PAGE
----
Effects of medical comorbidity on male infertility and comorbidity treatment on spermatogenesis.

To investigate the prevalence and effects of medical comorbidities on spermatogenesis and to determine whether the treatment of medical comorbidities effectively improves spermatogenesis.

Single-center case-control study.

University hospital.

A total of 3,328 infertile men and 452 men with normal results on semen examination, with mean age of 35 years.

Hormonal and spermatogenic parameters were compared between the men with and without medical comorbidities. For the men diagnosed with medical comorbidities during the infertility evaluation, semen parameters were compared between those who did and did not undergo treatment of the comorbidities.

Rate of comorbidity, relationship between infertility and comorbidity, comorbidity treatment on total motile sperm count.

The prevalence of comorbidities was significantly higher in the infertile men (21.7%) than in the fertile men (9.1%), particularly for hypertension (17.8%), hyperlipidemia (5.9%), hyperuricemia (5.2%), and skin disease (3.0%). Among the infertile men, the reproductive functions were aberrant in the men with comorbidity compared with those without comorbidity. After treatment for comorbidities, a significant increase was observed in the total motile sperm count compared with both the baseline values and with the poorly controlled men. A multivariate analysis showed that varicocele and comorbidity treatments were independent predictors of an improved total motile sperm count, with odds ratios of 2.895 and 2.057, respectively.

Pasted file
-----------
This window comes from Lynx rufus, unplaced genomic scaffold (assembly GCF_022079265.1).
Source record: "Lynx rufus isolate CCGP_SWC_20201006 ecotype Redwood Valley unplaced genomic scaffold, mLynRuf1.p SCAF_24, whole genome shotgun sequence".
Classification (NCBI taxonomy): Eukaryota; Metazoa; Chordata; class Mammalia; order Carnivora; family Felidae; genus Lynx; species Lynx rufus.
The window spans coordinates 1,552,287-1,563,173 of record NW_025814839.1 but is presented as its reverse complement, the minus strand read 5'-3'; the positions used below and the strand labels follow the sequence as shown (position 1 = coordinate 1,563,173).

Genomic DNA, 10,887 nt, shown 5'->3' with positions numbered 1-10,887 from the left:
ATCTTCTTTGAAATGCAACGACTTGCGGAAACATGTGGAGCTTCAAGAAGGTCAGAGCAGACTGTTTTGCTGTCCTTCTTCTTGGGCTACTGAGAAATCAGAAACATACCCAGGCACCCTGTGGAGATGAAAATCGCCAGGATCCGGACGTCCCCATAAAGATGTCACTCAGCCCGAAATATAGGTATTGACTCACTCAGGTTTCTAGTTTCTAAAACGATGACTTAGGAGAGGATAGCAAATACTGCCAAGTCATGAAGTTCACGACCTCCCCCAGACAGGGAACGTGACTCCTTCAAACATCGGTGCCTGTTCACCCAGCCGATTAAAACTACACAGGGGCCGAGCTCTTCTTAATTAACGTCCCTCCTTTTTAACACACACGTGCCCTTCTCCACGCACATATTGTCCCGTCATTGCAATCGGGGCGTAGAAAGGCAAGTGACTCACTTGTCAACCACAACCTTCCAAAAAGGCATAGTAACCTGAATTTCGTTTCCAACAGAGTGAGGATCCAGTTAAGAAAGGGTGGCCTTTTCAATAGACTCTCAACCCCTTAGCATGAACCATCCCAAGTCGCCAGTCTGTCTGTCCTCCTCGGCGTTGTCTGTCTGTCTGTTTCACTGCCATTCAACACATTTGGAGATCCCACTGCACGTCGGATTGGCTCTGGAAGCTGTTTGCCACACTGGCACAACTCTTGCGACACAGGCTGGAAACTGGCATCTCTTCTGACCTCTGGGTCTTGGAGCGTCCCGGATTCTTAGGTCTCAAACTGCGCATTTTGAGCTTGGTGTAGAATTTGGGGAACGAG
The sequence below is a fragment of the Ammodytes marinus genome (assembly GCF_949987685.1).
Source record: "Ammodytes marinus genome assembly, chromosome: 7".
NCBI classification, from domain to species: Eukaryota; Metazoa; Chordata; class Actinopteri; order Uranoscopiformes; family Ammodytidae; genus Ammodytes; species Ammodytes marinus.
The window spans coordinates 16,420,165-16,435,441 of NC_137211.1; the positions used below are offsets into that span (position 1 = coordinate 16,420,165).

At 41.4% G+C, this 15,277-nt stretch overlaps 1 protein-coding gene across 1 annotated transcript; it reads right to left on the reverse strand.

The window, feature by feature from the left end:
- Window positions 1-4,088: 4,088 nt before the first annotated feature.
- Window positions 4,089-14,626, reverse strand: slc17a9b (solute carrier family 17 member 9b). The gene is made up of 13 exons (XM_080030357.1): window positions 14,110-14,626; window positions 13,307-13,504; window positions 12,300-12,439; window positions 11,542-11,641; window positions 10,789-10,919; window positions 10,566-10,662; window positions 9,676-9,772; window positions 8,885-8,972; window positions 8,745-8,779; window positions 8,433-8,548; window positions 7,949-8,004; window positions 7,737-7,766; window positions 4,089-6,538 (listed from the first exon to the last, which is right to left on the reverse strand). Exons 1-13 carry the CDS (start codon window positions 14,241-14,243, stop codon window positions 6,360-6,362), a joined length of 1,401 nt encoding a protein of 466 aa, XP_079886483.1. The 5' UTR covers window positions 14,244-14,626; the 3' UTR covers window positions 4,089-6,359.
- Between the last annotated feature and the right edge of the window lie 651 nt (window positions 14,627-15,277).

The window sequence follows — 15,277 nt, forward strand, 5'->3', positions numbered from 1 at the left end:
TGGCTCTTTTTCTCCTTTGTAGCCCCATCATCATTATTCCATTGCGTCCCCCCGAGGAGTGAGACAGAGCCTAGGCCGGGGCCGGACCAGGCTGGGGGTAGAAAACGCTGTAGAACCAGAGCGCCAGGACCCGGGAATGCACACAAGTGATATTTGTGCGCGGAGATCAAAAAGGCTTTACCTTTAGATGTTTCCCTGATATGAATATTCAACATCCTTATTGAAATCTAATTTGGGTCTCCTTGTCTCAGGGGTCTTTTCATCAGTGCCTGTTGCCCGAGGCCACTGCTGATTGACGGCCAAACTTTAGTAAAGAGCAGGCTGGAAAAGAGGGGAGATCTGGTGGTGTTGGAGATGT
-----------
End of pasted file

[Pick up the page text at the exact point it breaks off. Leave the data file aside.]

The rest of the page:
Medical comorbidities are associated with impaired sperm production. Male infertility evaluation offers not only specific therapy to improve semen parameters but also therapy for nonspecific medical comorbidities, which may benefit general health status and spermatogenesis restoration.

Fertility and sterility. 2018 Nov [Epub]

Koji Shiraishi, Hideyasu Matsuyama

Department of Urology, Yamaguchi University School of Medicine, Ube, Japan. Electronic address: ., Department of Urology, Yamaguchi University School of Medicine, Ube, Japan.

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